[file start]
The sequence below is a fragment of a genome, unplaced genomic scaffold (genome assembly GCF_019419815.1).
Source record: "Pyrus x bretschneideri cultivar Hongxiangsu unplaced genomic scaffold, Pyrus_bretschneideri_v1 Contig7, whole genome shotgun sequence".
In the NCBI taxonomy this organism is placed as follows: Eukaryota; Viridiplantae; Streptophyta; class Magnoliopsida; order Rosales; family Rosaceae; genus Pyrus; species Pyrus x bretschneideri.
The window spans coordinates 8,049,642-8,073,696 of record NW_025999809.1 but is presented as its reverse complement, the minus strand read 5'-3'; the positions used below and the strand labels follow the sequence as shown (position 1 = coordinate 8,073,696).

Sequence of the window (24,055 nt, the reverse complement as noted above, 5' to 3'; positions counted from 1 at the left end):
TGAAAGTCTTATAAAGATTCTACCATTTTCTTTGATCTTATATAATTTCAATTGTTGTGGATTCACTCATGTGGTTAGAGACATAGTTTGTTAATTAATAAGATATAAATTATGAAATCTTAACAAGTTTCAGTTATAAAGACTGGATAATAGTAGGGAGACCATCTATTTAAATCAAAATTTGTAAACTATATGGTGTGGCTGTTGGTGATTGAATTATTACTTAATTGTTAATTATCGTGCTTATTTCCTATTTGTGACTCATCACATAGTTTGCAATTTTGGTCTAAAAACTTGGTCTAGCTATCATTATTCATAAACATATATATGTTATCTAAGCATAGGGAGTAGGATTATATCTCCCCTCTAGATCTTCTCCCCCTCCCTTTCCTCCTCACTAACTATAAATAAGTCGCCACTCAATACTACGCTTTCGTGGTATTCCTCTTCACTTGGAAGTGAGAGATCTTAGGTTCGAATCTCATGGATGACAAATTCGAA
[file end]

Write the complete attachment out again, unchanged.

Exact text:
The sequence below is a fragment of a genome, unplaced genomic scaffold (genome assembly GCF_019419815.1).
Source record: "Pyrus x bretschneideri cultivar Hongxiangsu unplaced genomic scaffold, Pyrus_bretschneideri_v1 Contig7, whole genome shotgun sequence".
In the NCBI taxonomy this organism is placed as follows: Eukaryota; Viridiplantae; Streptophyta; class Magnoliopsida; order Rosales; family Rosaceae; genus Pyrus; species Pyrus x bretschneideri.
The window spans coordinates 8,049,642-8,073,696 of record NW_025999809.1 but is presented as its reverse complement, the minus strand read 5'-3'; the positions used below and the strand labels follow the sequence as shown (position 1 = coordinate 8,073,696).

Sequence of the window (24,055 nt, the reverse complement as noted above, 5' to 3'; positions counted from 1 at the left end):
TGAAAGTCTTATAAAGATTCTACCATTTTCTTTGATCTTATATAATTTCAATTGTTGTGGATTCACTCATGTGGTTAGAGACATAGTTTGTTAATTAATAAGATATAAATTATGAAATCTTAACAAGTTTCAGTTATAAAGACTGGATAATAGTAGGGAGACCATCTATTTAAATCAAAATTTGTAAACTATATGGTGTGGCTGTTGGTGATTGAATTATTACTTAATTGTTAATTATCGTGCTTATTTCCTATTTGTGACTCATCACATAGTTTGCAATTTTGGTCTAAAAACTTGGTCTAGCTATCATTATTCATAAACATATATATGTTATCTAAGCATAGGGAGTAGGATTATATCTCCCCTCTAGATCTTCTCCCCCTCCCTTTCCTCCTCACTAACTATAAATAAGTCGCCACTCAATACTACGCTTTCGTGGTATTCCTCTTCACTTGGAAGTGAGAGATCTTAGGTTCGAATCTCATGGATGACAAATTCGAA